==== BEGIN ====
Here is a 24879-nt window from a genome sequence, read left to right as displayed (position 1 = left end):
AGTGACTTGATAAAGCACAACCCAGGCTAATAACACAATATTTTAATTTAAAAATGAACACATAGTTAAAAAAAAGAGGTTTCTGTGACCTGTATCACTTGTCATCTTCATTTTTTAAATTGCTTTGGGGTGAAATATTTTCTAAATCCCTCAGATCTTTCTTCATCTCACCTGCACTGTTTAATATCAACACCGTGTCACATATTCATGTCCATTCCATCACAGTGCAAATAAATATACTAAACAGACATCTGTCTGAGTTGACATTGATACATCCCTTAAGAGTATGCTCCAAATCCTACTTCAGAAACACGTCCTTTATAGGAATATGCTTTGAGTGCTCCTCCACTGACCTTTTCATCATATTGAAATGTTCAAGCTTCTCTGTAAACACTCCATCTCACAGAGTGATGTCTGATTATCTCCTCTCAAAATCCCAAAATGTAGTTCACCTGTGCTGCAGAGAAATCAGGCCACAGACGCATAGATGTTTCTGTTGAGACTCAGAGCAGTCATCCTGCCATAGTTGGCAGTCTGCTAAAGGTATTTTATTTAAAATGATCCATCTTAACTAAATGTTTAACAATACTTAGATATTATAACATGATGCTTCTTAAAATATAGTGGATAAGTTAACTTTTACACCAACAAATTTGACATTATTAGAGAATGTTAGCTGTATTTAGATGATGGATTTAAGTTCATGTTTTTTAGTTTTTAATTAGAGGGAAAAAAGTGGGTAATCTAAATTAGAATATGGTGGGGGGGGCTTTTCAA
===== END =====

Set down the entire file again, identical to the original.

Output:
Here is a 24879-nt window from a genome sequence, read left to right as displayed (position 1 = left end):
AGTGACTTGATAAAGCACAACCCAGGCTAATAACACAATATTTTAATTTAAAAATGAACACATAGTTAAAAAAAAGAGGTTTCTGTGACCTGTATCACTTGTCATCTTCATTTTTTAAATTGCTTTGGGGTGAAATATTTTCTAAATCCCTCAGATCTTTCTTCATCTCACCTGCACTGTTTAATATCAACACCGTGTCACATATTCATGTCCATTCCATCACAGTGCAAATAAATATACTAAACAGACATCTGTCTGAGTTGACATTGATACATCCCTTAAGAGTATGCTCCAAATCCTACTTCAGAAACACGTCCTTTATAGGAATATGCTTTGAGTGCTCCTCCACTGACCTTTTCATCATATTGAAATGTTCAAGCTTCTCTGTAAACACTCCATCTCACAGAGTGATGTCTGATTATCTCCTCTCAAAATCCCAAAATGTAGTTCACCTGTGCTGCAGAGAAATCAGGCCACAGACGCATAGATGTTTCTGTTGAGACTCAGAGCAGTCATCCTGCCATAGTTGGCAGTCTGCTAAAGGTATTTTATTTAAAATGATCCATCTTAACTAAATGTTTAACAATACTTAGATATTATAACATGATGCTTCTTAAAATATAGTGGATAAGTTAACTTTTACACCAACAAATTTGACATTATTAGAGAATGTTAGCTGTATTTAGATGATGGATTTAAGTTCATGTTTTTTAGTTTTTAATTAGAGGGAAAAAAGTGGGTAATCTAAATTAGAATATGGTGGGGGGGGCTTTTCAA